How to Tell If Your LH Surge Has Gone Down

Written by michelle johnson
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How to Tell If Your LH Surge Has Gone Down
Identifying your LH surge increases your odds of a positive pregnancy test. (BananaStock/BananaStock/Getty Images)

During the first half of your menstrual cycle, the pituitary gland secretes the hormone LH, or luteinizing hormone, to stimulate a growing follicle in your ovary to produce oestrogen. After the amount of oestrogen reaches the appropriate level, the pituitary gland generates a surge of LH. About 24 to 36 hours later, the follicle releases an egg in the process called ovulation. If you are trying to become pregnant, the ability to recognise when this LH surge begins and ends improves your chances of becoming pregnant by helping you time intercourse to coincide closely with your ovulation.

Skill level:

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Things you need

  • 10 to 20 ovulation predictor kits

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  1. 1

    Test daily with ovulation predictor kits (OPKs) starting a few days before you expect to ovulate. If you know approximately when you ovulate, start testing at least three to four days before your normal ovulation date. If you have no idea when you might ovulate, start testing 17 to 18 days before you expect your period to begin. If your cycle length varies, use your shortest cycle in the last six months to determine when to expect your period. Test between noon and 8 p.m. for the most accurate results.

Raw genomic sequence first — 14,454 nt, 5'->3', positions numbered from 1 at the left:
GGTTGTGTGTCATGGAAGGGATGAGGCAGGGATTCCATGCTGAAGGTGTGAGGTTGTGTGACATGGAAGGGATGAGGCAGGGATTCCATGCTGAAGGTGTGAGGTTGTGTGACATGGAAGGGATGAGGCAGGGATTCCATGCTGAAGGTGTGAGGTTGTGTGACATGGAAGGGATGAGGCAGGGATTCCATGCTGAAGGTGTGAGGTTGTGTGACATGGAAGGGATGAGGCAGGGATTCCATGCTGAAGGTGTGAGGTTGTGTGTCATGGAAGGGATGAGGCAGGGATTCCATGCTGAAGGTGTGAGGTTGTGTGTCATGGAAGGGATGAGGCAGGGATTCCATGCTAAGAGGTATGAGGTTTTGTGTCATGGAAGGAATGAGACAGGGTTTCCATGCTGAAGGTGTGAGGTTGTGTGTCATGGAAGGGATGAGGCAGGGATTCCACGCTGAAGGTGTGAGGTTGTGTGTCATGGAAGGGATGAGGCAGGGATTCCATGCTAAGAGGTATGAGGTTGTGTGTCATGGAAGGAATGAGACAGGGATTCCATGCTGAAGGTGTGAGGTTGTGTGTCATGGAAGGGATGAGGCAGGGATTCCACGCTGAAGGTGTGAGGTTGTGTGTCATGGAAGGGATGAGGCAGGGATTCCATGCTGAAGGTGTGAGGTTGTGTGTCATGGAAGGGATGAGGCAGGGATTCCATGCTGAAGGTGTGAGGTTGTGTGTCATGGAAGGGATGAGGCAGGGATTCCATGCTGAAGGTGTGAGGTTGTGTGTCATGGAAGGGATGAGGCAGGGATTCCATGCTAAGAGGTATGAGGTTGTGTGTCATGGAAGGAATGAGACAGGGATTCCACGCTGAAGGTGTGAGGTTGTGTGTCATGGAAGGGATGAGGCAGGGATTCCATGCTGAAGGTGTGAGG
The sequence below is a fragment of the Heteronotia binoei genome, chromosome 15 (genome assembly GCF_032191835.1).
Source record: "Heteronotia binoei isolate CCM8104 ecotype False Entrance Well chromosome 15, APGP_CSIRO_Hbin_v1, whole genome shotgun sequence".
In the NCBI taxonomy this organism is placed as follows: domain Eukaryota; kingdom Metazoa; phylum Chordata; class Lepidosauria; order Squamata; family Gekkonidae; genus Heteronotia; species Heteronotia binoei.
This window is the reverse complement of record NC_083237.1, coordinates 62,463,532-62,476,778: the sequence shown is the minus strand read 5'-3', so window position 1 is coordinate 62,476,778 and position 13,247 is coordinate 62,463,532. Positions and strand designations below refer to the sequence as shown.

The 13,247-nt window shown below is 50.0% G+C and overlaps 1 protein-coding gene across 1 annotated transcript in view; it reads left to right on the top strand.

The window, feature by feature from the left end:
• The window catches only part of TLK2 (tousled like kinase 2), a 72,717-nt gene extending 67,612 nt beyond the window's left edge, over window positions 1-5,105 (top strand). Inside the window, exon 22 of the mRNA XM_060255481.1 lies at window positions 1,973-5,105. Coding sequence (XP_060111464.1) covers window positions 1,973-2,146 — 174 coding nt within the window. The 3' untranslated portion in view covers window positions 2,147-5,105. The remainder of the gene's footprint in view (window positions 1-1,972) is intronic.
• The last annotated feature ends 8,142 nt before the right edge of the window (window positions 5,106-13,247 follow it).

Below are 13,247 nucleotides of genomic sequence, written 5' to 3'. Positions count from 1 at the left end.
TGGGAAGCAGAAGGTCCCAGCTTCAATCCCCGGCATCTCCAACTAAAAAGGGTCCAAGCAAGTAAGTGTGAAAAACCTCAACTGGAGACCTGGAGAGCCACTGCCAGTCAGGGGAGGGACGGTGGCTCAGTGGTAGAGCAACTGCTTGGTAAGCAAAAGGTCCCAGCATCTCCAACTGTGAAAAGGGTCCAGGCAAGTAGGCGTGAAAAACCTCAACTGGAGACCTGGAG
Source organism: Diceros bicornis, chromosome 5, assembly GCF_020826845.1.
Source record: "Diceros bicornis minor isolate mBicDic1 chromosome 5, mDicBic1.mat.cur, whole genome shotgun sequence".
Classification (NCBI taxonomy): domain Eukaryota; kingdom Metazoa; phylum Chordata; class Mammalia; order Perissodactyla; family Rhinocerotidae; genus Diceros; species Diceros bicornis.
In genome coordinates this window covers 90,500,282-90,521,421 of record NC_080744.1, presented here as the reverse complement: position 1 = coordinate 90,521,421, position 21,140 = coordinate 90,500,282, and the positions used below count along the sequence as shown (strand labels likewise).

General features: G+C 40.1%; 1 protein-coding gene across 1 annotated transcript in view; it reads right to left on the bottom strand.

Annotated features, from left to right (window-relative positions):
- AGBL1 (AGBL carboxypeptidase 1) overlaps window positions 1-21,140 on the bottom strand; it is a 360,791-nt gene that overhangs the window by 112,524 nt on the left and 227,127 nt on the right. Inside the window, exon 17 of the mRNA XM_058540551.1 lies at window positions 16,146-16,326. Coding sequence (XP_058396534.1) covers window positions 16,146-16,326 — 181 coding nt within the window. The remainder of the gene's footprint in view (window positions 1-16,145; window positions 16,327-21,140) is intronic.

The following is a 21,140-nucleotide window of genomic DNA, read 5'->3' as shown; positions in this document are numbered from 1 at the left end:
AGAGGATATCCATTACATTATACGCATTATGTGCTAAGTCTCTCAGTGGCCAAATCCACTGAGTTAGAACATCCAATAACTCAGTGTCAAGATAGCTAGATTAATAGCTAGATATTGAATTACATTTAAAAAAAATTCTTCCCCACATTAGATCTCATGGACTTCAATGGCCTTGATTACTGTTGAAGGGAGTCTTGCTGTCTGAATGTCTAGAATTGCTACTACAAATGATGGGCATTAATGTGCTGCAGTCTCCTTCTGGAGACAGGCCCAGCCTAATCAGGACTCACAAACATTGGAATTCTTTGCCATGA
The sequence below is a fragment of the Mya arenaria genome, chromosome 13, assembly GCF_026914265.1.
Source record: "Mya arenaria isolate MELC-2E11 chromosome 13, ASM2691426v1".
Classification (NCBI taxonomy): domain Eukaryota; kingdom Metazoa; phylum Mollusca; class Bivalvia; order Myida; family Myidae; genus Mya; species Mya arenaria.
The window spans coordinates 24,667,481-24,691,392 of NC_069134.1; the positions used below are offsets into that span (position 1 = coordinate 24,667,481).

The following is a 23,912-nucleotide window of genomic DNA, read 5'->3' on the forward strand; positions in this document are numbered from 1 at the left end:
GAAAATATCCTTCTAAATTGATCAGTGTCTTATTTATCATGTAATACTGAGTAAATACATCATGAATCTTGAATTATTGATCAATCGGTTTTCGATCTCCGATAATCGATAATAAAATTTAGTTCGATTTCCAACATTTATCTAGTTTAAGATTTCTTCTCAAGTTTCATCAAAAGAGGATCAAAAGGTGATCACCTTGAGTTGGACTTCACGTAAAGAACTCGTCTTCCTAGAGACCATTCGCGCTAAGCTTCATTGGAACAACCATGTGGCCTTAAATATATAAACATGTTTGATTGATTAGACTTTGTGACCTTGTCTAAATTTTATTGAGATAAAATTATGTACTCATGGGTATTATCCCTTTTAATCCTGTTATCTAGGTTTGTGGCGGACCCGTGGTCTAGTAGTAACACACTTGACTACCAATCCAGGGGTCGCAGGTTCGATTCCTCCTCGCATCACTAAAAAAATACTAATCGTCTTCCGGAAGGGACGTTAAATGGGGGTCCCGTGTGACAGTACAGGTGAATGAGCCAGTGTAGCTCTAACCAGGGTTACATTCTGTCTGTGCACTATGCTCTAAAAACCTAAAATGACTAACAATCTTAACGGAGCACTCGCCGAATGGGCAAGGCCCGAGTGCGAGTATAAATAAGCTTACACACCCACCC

2. 2

    Watch for your OPK to turn positive. You will always see two lines on an OPK because you always have a small amount of LH in your system. However, when you have your LH surge, the second line on the OPK will turn as dark or darker than the control line. Make sure to read the instructions that came with your OPKs to know how to interpret the results. Some brands require a line to be darker than the control and consider a line that is equally dark to be a negative result.

  3. 3

    Continue testing with OPKs until your test turns negative again. Usually you will only see one day with a positive OPK, but it is normal to have positive results for two days. Once the test line turns light again, your surge has ended and ovulation should occur within 36 hours.

Tips and warnings

  • Some cycles you may only need to use three to five OPKs. But keeping 10 to 20 on hand helps ensure you don't run out before your LH surge ends, especially if you have very irregular cycles.
  • If you are taking the fertility drug Clomid, be careful not to start using your OPKs too soon after you finish the medication. Clomid can cause false positives on OPKs. If you see a false positive and then see your OPKs change to negative, you may think your LH surge has ended days before the surge actually begins.
  • OPKs can sometimes miss your LH surge. If you happen to test at the wrong times, testing before the surge begins and after it is on the way down again, you might never get a positive OPK. Checking some of your other fertility signs -- such as cervical mucus, basal body temperature and cervix position -- can help you recognise if ovulation has passed and prevent you from spending days using OPKs after your LH surge has already ended.
  • If you have Polycystic Ovary Syndrome (PCOS), you may not be able to use OPKs to detect your LH surge. Women with PCOS produce abnormal amounts of certain hormones, including high levels of LH. Since you may have elevated levels of LH all the time, you may test positive on an OPK even when you aren't having an LH surge.

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